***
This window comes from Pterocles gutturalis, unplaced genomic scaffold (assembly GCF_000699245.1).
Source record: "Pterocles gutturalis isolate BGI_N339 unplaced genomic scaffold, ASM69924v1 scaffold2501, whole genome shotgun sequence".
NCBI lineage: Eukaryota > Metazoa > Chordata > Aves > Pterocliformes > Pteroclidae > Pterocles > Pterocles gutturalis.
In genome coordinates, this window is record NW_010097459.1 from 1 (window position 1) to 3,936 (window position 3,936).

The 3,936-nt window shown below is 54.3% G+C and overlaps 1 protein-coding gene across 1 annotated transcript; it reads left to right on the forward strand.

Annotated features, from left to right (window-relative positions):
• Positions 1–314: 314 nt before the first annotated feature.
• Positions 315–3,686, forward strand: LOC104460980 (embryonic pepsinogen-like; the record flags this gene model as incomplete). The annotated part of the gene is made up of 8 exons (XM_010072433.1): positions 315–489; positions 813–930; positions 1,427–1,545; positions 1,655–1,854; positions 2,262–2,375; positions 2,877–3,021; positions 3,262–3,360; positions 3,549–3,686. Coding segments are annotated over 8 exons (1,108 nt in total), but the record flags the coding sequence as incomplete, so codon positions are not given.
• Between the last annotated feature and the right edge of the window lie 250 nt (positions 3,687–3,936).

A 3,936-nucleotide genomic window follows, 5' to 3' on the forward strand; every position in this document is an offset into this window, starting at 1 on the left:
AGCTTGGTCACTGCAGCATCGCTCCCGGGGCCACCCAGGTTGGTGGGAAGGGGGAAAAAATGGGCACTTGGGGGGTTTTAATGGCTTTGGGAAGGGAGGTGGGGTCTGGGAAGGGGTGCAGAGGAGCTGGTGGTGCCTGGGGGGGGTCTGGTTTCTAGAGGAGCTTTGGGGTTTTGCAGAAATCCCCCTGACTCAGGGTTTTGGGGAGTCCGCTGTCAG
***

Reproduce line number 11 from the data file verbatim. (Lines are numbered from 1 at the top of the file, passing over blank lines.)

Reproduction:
AGCTTGGTCACTGCAGCATCGCTCCCGGGGCCACCCAGGTTGGTGGGAAGGGGGAAAAAATGGGCACTTGGGGGGTTTTAATGGCTTTGGGAAGGGAGGTGGGGTCTGGGAAGGGGTGCAGAGGAGCTGGTGGTGCCTGGGGGGGGTCTGGTTTCTAGAGGAGCTTTGGGGTTTTGCAGAAATCCCCCTGACTCAGGGTTTTGGGGAGTCCGCTGTCAG